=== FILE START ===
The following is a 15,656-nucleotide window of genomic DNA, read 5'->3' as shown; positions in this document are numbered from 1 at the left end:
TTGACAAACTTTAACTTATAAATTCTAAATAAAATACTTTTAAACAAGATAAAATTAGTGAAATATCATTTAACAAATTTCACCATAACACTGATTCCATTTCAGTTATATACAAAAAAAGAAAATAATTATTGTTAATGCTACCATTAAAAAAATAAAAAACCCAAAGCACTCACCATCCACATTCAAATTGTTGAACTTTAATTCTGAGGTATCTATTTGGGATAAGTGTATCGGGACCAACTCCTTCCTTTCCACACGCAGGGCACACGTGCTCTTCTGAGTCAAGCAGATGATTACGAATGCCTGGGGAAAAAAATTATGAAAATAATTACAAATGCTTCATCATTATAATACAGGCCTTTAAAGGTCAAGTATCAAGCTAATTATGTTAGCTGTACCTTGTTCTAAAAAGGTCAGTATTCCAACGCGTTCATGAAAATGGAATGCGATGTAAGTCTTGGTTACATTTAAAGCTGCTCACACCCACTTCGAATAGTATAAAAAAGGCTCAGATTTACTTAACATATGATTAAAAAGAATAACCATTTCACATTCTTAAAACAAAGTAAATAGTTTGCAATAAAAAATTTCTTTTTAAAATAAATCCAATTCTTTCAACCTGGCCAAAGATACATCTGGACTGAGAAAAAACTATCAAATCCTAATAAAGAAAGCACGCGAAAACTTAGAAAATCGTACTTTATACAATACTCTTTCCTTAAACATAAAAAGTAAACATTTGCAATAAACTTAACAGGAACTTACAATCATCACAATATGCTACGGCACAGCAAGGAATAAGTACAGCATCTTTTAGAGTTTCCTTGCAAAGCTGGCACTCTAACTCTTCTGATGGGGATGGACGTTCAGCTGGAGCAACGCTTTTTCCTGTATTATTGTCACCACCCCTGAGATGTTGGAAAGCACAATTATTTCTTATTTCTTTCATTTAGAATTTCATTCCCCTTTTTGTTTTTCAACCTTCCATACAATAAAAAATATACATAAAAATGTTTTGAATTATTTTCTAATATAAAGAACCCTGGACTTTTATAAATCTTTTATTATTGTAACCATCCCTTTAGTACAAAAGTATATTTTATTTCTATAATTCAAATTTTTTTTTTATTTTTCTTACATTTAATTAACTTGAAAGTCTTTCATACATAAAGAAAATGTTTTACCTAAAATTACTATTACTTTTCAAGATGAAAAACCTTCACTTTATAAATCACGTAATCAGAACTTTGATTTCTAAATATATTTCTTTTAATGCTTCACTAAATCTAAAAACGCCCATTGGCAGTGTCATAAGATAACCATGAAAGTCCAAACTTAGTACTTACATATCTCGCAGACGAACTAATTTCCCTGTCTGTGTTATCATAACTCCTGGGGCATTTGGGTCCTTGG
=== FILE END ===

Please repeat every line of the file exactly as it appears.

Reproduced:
The following is a 15,656-nucleotide window of genomic DNA, read 5'->3' as shown; positions in this document are numbered from 1 at the left end:
TTGACAAACTTTAACTTATAAATTCTAAATAAAATACTTTTAAACAAGATAAAATTAGTGAAATATCATTTAACAAATTTCACCATAACACTGATTCCATTTCAGTTATATACAAAAAAAGAAAATAATTATTGTTAATGCTACCATTAAAAAAATAAAAAACCCAAAGCACTCACCATCCACATTCAAATTGTTGAACTTTAATTCTGAGGTATCTATTTGGGATAAGTGTATCGGGACCAACTCCTTCCTTTCCACACGCAGGGCACACGTGCTCTTCTGAGTCAAGCAGATGATTACGAATGCCTGGGGAAAAAAATTATGAAAATAATTACAAATGCTTCATCATTATAATACAGGCCTTTAAAGGTCAAGTATCAAGCTAATTATGTTAGCTGTACCTTGTTCTAAAAAGGTCAGTATTCCAACGCGTTCATGAAAATGGAATGCGATGTAAGTCTTGGTTACATTTAAAGCTGCTCACACCCACTTCGAATAGTATAAAAAAGGCTCAGATTTACTTAACATATGATTAAAAAGAATAACCATTTCACATTCTTAAAACAAAGTAAATAGTTTGCAATAAAAAATTTCTTTTTAAAATAAATCCAATTCTTTCAACCTGGCCAAAGATACATCTGGACTGAGAAAAAACTATCAAATCCTAATAAAGAAAGCACGCGAAAACTTAGAAAATCGTACTTTATACAATACTCTTTCCTTAAACATAAAAAGTAAACATTTGCAATAAACTTAACAGGAACTTACAATCATCACAATATGCTACGGCACAGCAAGGAATAAGTACAGCATCTTTTAGAGTTTCCTTGCAAAGCTGGCACTCTAACTCTTCTGATGGGGATGGACGTTCAGCTGGAGCAACGCTTTTTCCTGTATTATTGTCACCACCCCTGAGATGTTGGAAAGCACAATTATTTCTTATTTCTTTCATTTAGAATTTCATTCCCCTTTTTGTTTTTCAACCTTCCATACAATAAAAAATATACATAAAAATGTTTTGAATTATTTTCTAATATAAAGAACCCTGGACTTTTATAAATCTTTTATTATTGTAACCATCCCTTTAGTACAAAAGTATATTTTATTTCTATAATTCAAATTTTTTTTTTATTTTTCTTACATTTAATTAACTTGAAAGTCTTTCATACATAAAGAAAATGTTTTACCTAAAATTACTATTACTTTTCAAGATGAAAAACCTTCACTTTATAAATCACGTAATCAGAACTTTGATTTCTAAATATATTTCTTTTAATGCTTCACTAAATCTAAAAACGCCCATTGGCAGTGTCATAAGATAACCATGAAAGTCCAAACTTAGTACTTACATATCTCGCAGACGAACTAATTTCCCTGTCTGTGTTATCATAACTCCTGGGGCATTTGGGTCCTTGG